By the beginning of 2022, I was feeling closer and more confident. I’d even started openly referring to it as a “book” amongst friends rather than just a meek “side project,” but it was still a plodding extracurricular undertaking. I was more spread thin than ever, and as I ironed out the book’s wrinkles, they seemed to miraculously relocate to the corners of my eyes. If I was ever going to make something I was really proud of, I knew I’d still have to push much harder. Something had to give, and I’d already been operating well beyond my limits for months, if not years. When the green camera light went off after back-to-back Zoom meetings, and I opened myself a numbing beer or three, I thought more and more about those first days in November of 2016 when I’d started writing. What was it that had made me pick up my pen? Then I thought back even further, all the way back to my very first days in New York City, still so bright-eyed with all my dreams of becoming an artist one day.

Just before the pandemic had hit, I’d taken a personal day on a Monday to visit with an old friend in Brooklyn who was a talented artist. We’d met in advertising years before, and we reminisced about our early days working at an agency and wistfully described the flames of our art side hustles we each still fanned. When we’d finished our coffees, I headed to The Brooklyn Museum to wander around alone and feel the art. I can’t even remember the exhibition. I just remember somehow feeling sad and afraid. On my way out, I bought a book about Georgia O’Keefe that was on sale in the gift shop and then rode the train back toward my apartment in the Village in a melancholic haze.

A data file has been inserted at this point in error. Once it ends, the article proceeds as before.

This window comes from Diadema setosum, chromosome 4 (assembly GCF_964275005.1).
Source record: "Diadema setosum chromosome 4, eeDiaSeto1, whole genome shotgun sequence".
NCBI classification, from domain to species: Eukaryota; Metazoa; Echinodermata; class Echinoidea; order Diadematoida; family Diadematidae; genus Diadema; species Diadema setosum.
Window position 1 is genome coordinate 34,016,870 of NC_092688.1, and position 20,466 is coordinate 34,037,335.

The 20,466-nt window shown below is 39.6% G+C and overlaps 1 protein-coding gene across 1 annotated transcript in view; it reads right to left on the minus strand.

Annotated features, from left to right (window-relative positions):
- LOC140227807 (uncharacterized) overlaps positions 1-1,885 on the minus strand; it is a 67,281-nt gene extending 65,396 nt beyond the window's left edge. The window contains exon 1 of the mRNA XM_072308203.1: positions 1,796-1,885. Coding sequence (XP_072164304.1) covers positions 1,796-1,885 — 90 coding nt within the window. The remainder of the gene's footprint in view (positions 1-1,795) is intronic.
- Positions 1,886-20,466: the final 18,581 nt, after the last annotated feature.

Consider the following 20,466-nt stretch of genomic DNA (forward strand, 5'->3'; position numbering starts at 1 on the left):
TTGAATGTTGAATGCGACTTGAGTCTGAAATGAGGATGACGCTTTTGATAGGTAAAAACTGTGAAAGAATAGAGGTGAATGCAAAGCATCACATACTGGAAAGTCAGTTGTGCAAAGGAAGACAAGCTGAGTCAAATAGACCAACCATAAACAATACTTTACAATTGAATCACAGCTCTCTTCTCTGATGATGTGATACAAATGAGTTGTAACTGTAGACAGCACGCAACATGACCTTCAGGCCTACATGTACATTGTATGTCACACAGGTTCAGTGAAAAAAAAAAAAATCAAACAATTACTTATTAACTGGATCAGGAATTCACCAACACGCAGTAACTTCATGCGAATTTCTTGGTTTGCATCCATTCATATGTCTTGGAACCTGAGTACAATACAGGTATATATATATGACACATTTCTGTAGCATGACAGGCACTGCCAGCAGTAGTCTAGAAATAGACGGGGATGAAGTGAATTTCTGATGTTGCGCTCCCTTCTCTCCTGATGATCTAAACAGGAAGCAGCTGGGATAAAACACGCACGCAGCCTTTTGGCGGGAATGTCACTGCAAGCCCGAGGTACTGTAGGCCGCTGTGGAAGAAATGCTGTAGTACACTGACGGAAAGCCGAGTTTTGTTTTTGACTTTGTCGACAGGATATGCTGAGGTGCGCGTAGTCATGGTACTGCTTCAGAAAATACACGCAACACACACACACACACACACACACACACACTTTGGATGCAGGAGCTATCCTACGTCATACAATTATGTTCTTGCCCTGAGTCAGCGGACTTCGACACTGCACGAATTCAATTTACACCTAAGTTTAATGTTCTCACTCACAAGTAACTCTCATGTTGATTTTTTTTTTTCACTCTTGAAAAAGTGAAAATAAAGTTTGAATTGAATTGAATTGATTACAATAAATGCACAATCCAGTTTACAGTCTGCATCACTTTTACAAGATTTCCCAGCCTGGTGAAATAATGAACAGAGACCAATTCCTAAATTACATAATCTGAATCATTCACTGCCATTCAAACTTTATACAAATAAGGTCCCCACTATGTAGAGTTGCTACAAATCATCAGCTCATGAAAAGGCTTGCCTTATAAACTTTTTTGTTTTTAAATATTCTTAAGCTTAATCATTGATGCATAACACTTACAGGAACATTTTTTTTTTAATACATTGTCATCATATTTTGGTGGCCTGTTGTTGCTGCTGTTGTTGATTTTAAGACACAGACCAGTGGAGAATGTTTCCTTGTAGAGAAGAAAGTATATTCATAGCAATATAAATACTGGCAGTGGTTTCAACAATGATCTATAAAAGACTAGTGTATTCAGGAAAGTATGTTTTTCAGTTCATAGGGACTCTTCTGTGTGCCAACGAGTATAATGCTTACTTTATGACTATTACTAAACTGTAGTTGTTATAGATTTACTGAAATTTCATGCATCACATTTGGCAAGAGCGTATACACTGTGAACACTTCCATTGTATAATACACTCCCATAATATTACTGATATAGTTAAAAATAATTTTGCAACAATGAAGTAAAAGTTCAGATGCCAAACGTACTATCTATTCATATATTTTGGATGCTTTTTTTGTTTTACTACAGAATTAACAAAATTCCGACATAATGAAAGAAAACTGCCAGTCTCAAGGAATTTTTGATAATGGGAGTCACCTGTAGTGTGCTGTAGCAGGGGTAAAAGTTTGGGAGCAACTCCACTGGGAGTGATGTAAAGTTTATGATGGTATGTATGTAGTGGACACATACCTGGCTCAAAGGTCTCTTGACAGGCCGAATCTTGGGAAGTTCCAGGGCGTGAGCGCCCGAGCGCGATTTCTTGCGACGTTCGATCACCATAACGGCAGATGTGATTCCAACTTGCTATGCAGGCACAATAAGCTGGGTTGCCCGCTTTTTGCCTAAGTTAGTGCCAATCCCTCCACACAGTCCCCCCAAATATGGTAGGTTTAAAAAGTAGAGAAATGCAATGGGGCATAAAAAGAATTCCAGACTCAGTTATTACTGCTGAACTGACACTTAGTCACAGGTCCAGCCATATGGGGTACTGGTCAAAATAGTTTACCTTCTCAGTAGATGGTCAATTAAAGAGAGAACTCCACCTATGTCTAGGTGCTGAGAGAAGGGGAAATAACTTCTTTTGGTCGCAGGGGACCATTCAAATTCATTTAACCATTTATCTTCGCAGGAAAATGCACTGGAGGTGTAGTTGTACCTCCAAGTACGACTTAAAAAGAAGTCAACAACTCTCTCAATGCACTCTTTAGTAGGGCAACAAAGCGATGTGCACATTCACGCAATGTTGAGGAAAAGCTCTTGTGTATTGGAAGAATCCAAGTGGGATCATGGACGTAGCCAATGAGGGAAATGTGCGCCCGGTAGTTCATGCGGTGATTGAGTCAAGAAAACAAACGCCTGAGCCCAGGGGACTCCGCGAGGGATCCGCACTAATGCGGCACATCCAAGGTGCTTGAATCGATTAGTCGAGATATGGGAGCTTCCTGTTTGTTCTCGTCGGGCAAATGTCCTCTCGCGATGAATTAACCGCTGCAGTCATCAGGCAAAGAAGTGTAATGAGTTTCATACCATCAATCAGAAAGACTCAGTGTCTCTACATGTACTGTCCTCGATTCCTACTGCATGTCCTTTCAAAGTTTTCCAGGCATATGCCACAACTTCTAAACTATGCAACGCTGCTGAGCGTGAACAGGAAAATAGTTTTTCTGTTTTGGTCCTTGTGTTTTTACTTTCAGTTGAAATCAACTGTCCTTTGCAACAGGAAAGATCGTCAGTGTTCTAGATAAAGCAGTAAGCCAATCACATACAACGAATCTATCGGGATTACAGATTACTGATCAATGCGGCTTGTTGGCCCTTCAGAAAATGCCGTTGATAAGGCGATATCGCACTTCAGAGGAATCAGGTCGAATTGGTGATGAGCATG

When I got home, I placed Georgia’s book in constant view so its cover would inspire me, but I barely flipped through. Maybe I didn’t actually want to feel inspired—at least not yet. It was all too frightening. It wasn’t until the evening of January 1, 2022 two years later, that I finally slid Georgia’s book back out. I stretched myself out on the floor with it and read details of her biography that I’d never known before. Early in her career, Georgia had landed a job as an art teacher. In many ways, that alone established her as a success story, supporting herself with a paying job in her chosen field—especially as a woman at the time. But the following year, she quit and moved to New York, gambling everything for love—both for the photographer and gallerist Alfred Stieglitz and for the prospect of blossoming her personal art. The choice was a massive risk, but to Georgia, a worthy one. Her art wasn’t just about the marks of her brush. It was about one’s way of living.

With tears in my eyes, I pushed the book aside. My mind was made up. By that April, with the encouragement of my partner, family, and even my colleagues, I quit my job and sold everything I owned in New York. Just like Georgia, art brought me to this city. But also like Georgia, now I was leaving it too. In the summer of 1929, Georgia visited New Mexico, and its influence changed the direction of her art forever. It's the seminal work she’s known for today, and in 1949 she finally moved there permanently. “You win for now, New York,” I thought to myself. “I’ll get my coffee somewhere else.” And for the remainder of 2022, I edited full-time in the woods.

THE VERY POINT

I’d just finished another edit. It was the fourth or fifth round after already declaring I was on the final read. “Keep pushing,” my partner told me. “You just have to spend the time—time shows.” I spent countless hours researching strange topics I never thought I’d be googling. I interviewed friends and family who were experts in topics mentioned in the book. I even re-wrote the last hundred pages after a discussion with a family member who again reinforced a not-insignificant concern I, too, had been harboring. My early lessons in rewrites had primed me well. In the beginning, each word required so much focus and energy to just get down on paper, and it could be acerbically painstaking to accept the need to change so much as a single rhyme in a stanza. But by the final months, I’d learned to cut out or rework years of work within seconds, so long as I was sure the delete button improved what I’d set out to create in the first place.